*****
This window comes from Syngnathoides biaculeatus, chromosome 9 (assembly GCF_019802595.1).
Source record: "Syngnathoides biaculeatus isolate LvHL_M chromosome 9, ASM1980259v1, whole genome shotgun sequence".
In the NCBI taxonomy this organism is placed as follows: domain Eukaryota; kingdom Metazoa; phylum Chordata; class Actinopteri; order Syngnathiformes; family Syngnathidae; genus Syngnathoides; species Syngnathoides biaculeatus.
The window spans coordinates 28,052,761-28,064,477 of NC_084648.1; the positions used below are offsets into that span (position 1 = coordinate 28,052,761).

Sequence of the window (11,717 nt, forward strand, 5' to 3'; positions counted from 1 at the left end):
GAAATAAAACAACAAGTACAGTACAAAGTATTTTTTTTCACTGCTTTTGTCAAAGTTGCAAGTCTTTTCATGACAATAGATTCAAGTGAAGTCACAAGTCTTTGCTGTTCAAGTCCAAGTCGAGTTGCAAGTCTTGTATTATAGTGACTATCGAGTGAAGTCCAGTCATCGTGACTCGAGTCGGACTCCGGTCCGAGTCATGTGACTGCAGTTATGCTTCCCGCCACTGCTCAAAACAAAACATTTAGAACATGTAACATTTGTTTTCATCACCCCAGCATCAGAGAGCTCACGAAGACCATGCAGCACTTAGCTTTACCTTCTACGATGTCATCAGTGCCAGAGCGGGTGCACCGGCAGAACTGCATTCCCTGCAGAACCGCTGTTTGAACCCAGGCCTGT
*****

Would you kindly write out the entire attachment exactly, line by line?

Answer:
This window comes from Syngnathoides biaculeatus, chromosome 9 (assembly GCF_019802595.1).
Source record: "Syngnathoides biaculeatus isolate LvHL_M chromosome 9, ASM1980259v1, whole genome shotgun sequence".
In the NCBI taxonomy this organism is placed as follows: domain Eukaryota; kingdom Metazoa; phylum Chordata; class Actinopteri; order Syngnathiformes; family Syngnathidae; genus Syngnathoides; species Syngnathoides biaculeatus.
The window spans coordinates 28,052,761-28,064,477 of NC_084648.1; the positions used below are offsets into that span (position 1 = coordinate 28,052,761).

Sequence of the window (11,717 nt, forward strand, 5' to 3'; positions counted from 1 at the left end):
GAAATAAAACAACAAGTACAGTACAAAGTATTTTTTTTCACTGCTTTTGTCAAAGTTGCAAGTCTTTTCATGACAATAGATTCAAGTGAAGTCACAAGTCTTTGCTGTTCAAGTCCAAGTCGAGTTGCAAGTCTTGTATTATAGTGACTATCGAGTGAAGTCCAGTCATCGTGACTCGAGTCGGACTCCGGTCCGAGTCATGTGACTGCAGTTATGCTTCCCGCCACTGCTCAAAACAAAACATTTAGAACATGTAACATTTGTTTTCATCACCCCAGCATCAGAGAGCTCACGAAGACCATGCAGCACTTAGCTTTACCTTCTACGATGTCATCAGTGCCAGAGCGGGTGCACCGGCAGAACTGCATTCCCTGCAGAACCGCTGTTTGAACCCAGGCCTGT